CF is caused by various mutations in a gene on chromosome 7 encoding the CFTR protein, which functions as a chloride channel within a number of epithelial tissues11-13. Mutations of the CFTR gene reduce the channel function of the protein leading to an altered fluid and electrolyte composition of secretions, thereby resulting in their increased viscosity which is responsible for progressive obstruction and fibrosis of various organs14. The most frequent mutation associated with CF is the deletion of phenylalanine 508 of the CFTR (F508del-CFTR)13. The mutated CFTR channel is not fully glycosylated thus impairing the achievement of the plasma membrane and consequently its function in epithelial cells (Figure 1). In addition to chloride, the CFTR channel is able to transport bicarbonate6 and also glutathione (GSH), so participating to its homeostasis15. Extensive research on the CFTR mutation has shed light on the ways in which this gene is vital to normal human development.
Figure 1: CFTR function in cell. In A, normal CFTR channel protein reaches the membrane and mediates Chloride (Cl-) flux across the plasma membrane; in B, mutated CFTR channel protein (F508del-) doesn’t reach the plasma membrane, then preventing Cl- ion movement; in C, Corrector rescued F508del-CFTR reaches the plasma membrane, where it facilitates Cl- ion movement, albeit with lower efficiency with respect to the control, i.e. A.
As CF is a multi-system disease, an aggressive combination of specific therapies is required to treat the disease symptoms. Surprisingly, a novel drug class, i.e. CFTR corrector, widely used in laboratory research, could revolutionise CF treatment, together with respiratory and nutritional therapies. The fundamental premise of CFTR corrector therapy for CF is that by addressing the basic defect underlying CF will result in clinical benefit16. CFTR correctors are principally targeted at F508del cellular misprocessing. In particular, they do not correct errors in the CFTR gene itself (as with gene therapy), but rather, errors that occur from transcription onwards, i.e. they are able to overcome the inefficient folding of the mutant protein defect and to improve F508del trafficking, thus allowing chloride to move properly in and out of cells lining the lungs and other organs (Figure 1).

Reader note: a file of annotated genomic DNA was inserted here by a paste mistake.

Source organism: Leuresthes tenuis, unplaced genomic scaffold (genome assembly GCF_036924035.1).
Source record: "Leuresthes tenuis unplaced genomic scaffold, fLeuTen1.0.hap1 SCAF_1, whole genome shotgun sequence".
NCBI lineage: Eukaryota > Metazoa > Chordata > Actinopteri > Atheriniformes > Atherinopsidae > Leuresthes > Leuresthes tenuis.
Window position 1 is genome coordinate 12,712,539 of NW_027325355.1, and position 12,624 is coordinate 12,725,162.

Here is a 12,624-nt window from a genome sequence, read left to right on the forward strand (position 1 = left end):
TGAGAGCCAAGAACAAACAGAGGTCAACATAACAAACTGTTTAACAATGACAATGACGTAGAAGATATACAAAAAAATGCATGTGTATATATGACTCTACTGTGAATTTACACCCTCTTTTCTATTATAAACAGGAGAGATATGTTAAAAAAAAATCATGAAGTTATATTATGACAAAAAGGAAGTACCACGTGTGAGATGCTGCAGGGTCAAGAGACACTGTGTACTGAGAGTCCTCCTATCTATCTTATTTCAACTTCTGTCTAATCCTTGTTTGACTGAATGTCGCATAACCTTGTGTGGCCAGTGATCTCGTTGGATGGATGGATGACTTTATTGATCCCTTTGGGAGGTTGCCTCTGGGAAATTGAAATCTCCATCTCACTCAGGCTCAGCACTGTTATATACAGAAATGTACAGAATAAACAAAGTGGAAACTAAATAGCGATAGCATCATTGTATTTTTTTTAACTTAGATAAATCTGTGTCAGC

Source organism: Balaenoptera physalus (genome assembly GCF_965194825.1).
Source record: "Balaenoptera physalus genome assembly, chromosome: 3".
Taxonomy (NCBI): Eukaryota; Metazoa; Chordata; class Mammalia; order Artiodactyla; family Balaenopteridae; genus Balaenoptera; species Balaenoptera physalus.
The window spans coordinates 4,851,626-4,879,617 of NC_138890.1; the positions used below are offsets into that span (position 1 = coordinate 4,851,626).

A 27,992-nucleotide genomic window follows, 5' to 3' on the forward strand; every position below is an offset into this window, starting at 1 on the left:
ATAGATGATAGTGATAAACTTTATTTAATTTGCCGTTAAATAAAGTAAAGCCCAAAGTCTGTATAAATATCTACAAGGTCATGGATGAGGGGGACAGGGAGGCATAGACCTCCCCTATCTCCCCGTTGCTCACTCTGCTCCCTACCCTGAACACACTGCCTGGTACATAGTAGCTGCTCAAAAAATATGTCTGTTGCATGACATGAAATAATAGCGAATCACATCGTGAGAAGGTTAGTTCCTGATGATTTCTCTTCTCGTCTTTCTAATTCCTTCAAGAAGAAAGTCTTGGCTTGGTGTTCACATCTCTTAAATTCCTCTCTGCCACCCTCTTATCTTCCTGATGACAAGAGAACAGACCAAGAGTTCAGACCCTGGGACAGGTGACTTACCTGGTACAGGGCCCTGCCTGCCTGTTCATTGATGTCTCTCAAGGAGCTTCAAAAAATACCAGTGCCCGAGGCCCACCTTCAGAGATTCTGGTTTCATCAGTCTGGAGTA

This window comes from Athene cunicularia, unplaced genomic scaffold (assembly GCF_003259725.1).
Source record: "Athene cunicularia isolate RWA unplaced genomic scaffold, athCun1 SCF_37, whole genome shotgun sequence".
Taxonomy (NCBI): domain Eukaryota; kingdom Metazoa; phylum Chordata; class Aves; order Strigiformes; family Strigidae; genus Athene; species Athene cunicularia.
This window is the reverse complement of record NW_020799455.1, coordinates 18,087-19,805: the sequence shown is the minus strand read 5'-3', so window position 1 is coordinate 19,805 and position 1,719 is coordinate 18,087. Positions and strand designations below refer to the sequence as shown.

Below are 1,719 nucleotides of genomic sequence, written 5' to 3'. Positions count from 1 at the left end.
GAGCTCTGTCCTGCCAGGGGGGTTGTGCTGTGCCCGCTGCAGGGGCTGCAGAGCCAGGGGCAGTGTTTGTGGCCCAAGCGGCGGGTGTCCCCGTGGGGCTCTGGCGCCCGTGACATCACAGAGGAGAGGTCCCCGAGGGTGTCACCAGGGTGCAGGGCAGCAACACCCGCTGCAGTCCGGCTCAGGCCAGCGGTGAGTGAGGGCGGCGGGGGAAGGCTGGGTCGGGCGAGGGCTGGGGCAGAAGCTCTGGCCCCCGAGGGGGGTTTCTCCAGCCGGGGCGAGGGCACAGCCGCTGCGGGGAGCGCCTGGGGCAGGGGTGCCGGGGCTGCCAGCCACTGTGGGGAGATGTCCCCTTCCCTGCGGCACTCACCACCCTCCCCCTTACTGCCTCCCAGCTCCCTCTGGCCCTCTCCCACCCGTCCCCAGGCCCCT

Even if to date there have been very few studies on the possible functional link between mitochondrial defects and CF5-8,17-24, the first suspicions that mitochondrial lesions occur in CF dates back to 1979 with weak hints of Complex I (mtCx-I) impairment7,17-20,25. Using cultured fibroblast cells from CF and control patients, Shapiro and collaborators have reported that CF cells showed more oxygen consumption and were more sensitive to the mtCx-I inhibitor rotenone than normal cells8. In the same time, altered optimal pH and Km values for the NADH dehydrogenase, the enzyme of mtCx-I, were also found8. Later, Santa-Coloma's group found a CFTR-mediated down-regulation of MT-ND4 in CF, a gene encoding for ND4, a mtCx-I subunit essential for its assembly and activity6,26, thus endorsing the hypothesis that the activity of mtCx-I may be reduced in CF cells. Further, more recently, Santa-Coloma’s group observed that autocrine IL-1? has a major role in the reduction of the mCx-I activity observed in cultured CF cells or cells with impaired CFTR activity (IB3-1, Caco-2/pRS26 cells). Interestingly, the IKK inhibitor III, the IL-1? blocking Ab or the IL-1RN, were able to fully restore the mCx-I activity, and to produce a significant reduction in the ROS levels, to near basal values for cellular ROS levels27.
Altered kinetics also for cytochrome c oxidase (COX) resulting in increased Km have been reported in CF fibroblast by Lenaz's group28. Later, Antigny et al.22 observed that the mitochondria network is fragmented in F508del-CFTR cells and the mitochondrial Ca2+ uptake is reduced, compared to healthy cells, proposing that these defects are the consequence of mitochondrial membrane depolarization leading to a deficient mitochondrial Ca2+ uptake.